The next group was literally founded upon a novel. That group which I think called itself Wahrheitsgesellschaft—Society for Truth—and which was more or less localized in Berlin, devoted its spare time looking for Vril. Yes, their conviction’s were founded upon Bulwer-Lytton's The Coming Race. They knew that the book was fiction, Bulwer-Lytton had used that device in order to be able to tell the truth about this "power." The subterranean humanity was nonsense, Vril was not. Possibly it had enabled the British, who kept it as a State secret, to amass their colonial empire. Surely the Romans had had it, enclosed in small metal balls, which guarded their homes and were referred to as lares. For reasons which I failed to penetrate, the secret of Vril could be found by contemplating the structure of an apple, sliced in halves.

No, I am not joking, that is what I was told with great solemnity and secrecy. Such a group actually existed, they even got out the first issue of a magazine which was to proclaim their credo. (I wish I had kept some of these things, but I had enough books to smuggle out as it was.)

And now we are ready for Pendelforschung.

As translated above, the word means Pendulum Research, which sounds like a serious scientific occupation—say a branch of mechanics. What it meant was this: if you suspended a piece of gold, say a plain wedding ring, from a thread of pure silk, the pendulum would reveal "secrets." To work it you placed both elbows on the table and placed the fingertips of your two hands together, lingers slightly spread apart. The silk thread was put between the tips of the middle fingers and then an object, say a photograph, was placed upside down" under the suspended ring. After a little while the pendulum would describe a figure, either a circle or an ellipse. The circle was male, the ellipse female. The figure corresponded to the sex of the person on the picture.

If it didn't, the picture either showed a very masculine woman or a very feminine man. The method could be used to establish whether two people who wanted to get married, would harmonize, whether employer and employee would get along and a thousand other things. I was informed, for example, why my wrist watch did not want to go. It was "male" too. Later, an uninitiated watchmaker also found a bent shaft.

[For further development see the report by Gerard P. Kuiper on German Astronomy During the War, published in Popular Astronomy, Vol. LIV, No. 6, June. 1946: Other groups (of the German navy) including officers of flag rank, supported Pendelforschung: a large map of the Atlantic was spread out horizontally, with a one-inch toy battleship as test object. A pendulum, consisting of a cube of metal about one cubic centimeter and a short String, was swung above the battleship. If the pendulum reacted, it proved the presence of a true battleship at that location.]

The Hohlweltlehre—Hollow Earth Doctrine was invented, as far as I was able to find out, in about 1920. Its main tenet was: the Earth is real, everything else is an optical illusion. The Earth was a spherical bubble, of the same dimensions which "orthodox geography" ascribes to it, in an infinity of solid rock. Humanity lived on the inside of that bubble which was precisely like an "orthodox globe," but seen from the inside. Three bodies moved near the center of that empty bubble, the Sun, the Moon, and the "phantom Universe," a dark-blue sphere with little lights on it, mistaken for the fixed stars. Night was caused by the phantom Universe obscuring the Sun for a part of the Earth: eclipses by the shadow of the phantom Universe falling upon the Moon.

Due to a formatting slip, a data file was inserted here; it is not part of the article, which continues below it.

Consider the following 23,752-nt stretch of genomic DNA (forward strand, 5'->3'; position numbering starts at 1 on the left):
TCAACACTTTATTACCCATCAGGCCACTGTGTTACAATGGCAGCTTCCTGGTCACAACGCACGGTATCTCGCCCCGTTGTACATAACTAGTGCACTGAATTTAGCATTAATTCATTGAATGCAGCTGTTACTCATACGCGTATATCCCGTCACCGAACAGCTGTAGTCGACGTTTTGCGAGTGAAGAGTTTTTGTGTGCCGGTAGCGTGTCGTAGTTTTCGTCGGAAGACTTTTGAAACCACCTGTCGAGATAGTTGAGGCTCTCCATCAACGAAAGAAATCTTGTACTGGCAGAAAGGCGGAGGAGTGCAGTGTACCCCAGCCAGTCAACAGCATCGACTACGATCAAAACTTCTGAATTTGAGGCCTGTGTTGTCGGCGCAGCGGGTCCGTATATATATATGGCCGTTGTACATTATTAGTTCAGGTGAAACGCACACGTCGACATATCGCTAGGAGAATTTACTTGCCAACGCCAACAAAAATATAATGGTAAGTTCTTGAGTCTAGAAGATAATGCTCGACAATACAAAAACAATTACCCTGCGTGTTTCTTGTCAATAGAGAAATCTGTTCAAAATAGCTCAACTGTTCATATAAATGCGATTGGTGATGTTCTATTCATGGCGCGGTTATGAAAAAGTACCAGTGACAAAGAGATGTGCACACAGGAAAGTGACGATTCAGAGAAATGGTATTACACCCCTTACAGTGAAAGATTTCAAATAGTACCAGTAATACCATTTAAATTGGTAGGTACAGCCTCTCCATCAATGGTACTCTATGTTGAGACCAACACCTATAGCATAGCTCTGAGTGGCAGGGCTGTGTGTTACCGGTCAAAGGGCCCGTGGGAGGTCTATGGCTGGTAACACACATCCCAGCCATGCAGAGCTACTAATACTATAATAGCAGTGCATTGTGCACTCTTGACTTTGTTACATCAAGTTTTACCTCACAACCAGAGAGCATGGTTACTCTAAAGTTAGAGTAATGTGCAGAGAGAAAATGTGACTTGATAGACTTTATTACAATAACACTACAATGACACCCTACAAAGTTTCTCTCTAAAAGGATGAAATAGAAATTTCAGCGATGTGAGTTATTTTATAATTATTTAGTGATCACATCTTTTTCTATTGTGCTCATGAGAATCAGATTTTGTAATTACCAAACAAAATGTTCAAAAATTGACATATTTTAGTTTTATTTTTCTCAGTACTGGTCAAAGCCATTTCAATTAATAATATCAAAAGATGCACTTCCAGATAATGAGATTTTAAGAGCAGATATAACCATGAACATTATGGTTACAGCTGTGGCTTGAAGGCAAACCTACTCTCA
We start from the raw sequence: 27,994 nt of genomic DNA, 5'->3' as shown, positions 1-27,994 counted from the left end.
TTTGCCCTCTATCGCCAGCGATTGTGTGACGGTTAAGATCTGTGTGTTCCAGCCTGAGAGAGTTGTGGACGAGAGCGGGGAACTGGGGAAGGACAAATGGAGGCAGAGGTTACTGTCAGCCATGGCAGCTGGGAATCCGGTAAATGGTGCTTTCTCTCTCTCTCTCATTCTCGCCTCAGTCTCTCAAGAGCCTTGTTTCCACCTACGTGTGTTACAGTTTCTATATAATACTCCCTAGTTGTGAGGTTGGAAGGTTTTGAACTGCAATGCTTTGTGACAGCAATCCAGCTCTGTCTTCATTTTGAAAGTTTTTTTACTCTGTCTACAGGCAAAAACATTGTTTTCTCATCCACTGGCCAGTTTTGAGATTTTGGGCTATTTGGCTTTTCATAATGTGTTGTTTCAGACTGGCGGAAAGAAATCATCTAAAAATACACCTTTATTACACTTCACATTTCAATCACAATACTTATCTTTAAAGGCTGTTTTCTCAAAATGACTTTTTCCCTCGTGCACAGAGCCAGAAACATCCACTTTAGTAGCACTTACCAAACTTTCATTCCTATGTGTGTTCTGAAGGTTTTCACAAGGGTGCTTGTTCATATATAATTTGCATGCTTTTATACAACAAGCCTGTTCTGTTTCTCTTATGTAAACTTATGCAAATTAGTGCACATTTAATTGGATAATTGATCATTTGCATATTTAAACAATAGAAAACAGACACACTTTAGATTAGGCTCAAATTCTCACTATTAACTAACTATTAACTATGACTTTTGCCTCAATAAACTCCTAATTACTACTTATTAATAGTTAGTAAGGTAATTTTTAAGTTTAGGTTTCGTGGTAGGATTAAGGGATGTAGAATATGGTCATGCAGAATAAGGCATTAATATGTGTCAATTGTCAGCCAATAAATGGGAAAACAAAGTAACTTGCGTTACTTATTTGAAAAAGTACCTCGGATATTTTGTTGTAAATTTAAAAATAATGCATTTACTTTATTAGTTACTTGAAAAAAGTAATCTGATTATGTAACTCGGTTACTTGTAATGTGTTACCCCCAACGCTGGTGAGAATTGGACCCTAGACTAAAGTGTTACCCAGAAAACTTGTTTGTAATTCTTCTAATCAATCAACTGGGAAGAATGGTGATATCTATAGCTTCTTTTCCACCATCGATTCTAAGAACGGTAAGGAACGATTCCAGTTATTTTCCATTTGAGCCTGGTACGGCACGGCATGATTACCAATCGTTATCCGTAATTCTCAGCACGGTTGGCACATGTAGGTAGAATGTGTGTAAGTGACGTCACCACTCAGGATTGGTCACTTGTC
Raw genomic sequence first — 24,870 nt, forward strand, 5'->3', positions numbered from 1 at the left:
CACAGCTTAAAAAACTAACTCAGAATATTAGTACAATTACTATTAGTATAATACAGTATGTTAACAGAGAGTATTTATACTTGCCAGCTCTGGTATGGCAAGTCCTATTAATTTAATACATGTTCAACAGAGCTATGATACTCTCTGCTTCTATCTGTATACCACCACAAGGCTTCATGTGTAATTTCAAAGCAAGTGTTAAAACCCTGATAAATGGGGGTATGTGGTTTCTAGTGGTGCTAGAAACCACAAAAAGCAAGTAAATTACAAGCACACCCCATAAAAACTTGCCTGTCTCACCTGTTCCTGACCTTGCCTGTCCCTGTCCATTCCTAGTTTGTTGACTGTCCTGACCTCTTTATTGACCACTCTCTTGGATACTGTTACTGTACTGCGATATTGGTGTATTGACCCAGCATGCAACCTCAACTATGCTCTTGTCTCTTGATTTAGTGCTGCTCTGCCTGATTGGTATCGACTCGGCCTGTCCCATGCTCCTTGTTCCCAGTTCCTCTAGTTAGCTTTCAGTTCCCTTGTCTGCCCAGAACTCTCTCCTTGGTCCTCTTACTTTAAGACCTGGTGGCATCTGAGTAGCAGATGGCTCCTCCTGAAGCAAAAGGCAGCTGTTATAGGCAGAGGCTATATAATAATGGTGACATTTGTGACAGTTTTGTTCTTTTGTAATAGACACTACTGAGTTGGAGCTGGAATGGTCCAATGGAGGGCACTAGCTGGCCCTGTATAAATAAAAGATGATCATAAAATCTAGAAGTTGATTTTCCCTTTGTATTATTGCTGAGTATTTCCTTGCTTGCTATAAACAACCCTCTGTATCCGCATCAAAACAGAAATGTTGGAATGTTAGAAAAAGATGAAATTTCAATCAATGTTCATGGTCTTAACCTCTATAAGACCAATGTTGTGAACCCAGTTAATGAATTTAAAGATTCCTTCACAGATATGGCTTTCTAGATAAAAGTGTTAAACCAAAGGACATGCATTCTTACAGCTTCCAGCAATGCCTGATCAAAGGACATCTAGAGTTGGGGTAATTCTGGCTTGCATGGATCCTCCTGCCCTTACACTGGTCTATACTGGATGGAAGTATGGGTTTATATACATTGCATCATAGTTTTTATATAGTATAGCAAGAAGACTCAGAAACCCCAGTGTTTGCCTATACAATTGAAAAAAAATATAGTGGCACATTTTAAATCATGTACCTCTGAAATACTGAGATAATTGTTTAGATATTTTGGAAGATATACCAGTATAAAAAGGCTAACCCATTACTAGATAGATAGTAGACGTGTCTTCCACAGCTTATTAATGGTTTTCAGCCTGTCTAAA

The "wrong impression" which we have about the Universe is caused by the mistake of thinking that light rays are straight. All rays are always curved, their radius of curvature being on the order of one-quarter of the Earth's radius. Because of the curved rays we see distorted projections of things which result in the "astronomical universe" because we always straightened the light rays out. More distortions result from the fact that violet rays have a stronger curvature than red rays.

And now a direct quote—from memory—from the final chapter of the treatise I saw: "Old folk tales often speak of the time when God still walked on Earth. We know that the Earth-Universe expands, even Einstein admits that. What is more logical then, than to take the old folk tales at face value and assume that they refer to a time when the Earth-Universe was smaller and the distance from the central luminosities to the surface less than it is now?"

For further developments here is an excerpt from Gerard P. Kuiper's report:

Certain German naval circles believed in the Hohlweltlehre. They considered it helpful to locate the British fleet, because the curvature of the Earth would not obstruct observation. Visual rays were not suitable because of refraction; but infrared rays had less refraction. Accordingly a party of about ten men under the scientific leadership of Dr. Heinz Fischer, an infrared expert, was sent out from Berlin to the isle of Rügen to photograph the British fleet with infrared equipment at an upward angle of some forty-five degrees.

The remaining phenomenon of German pseudoscience, the Welteislehre or WEL is in many respects the most remarkable. It had literally millions of fanatical supporters who would interrupt educational meetings with concerted yelling, "Out With Astronomical Orthodoxy, Give Us Hörbiger," it owned and maintained an Information Bureau in Vienna, it maintained a monthly magazine—The Key to World Events—of large circulation, it produces three or four "scientific," close to forty "popular" books and several dozen throw-away pamphlets. The leaders of the WEL wrote openly threatening letters; I once saw one—not addressed to me—in which the director of a government institute was told "once we have won, you and your kind will go begging." And the founder of it all, Hanns Hörbiger, with whom I was in correspondence about rockets for some time, bared the WEL's chief doctrine once in a letter in which he wrote: "either you believe me and learn, or you must be treated as an enemy." And I know of a minor businessman who hired help only if the prospective employee, to use his own words, "had assured him that he or she felt friendly about the World Ice."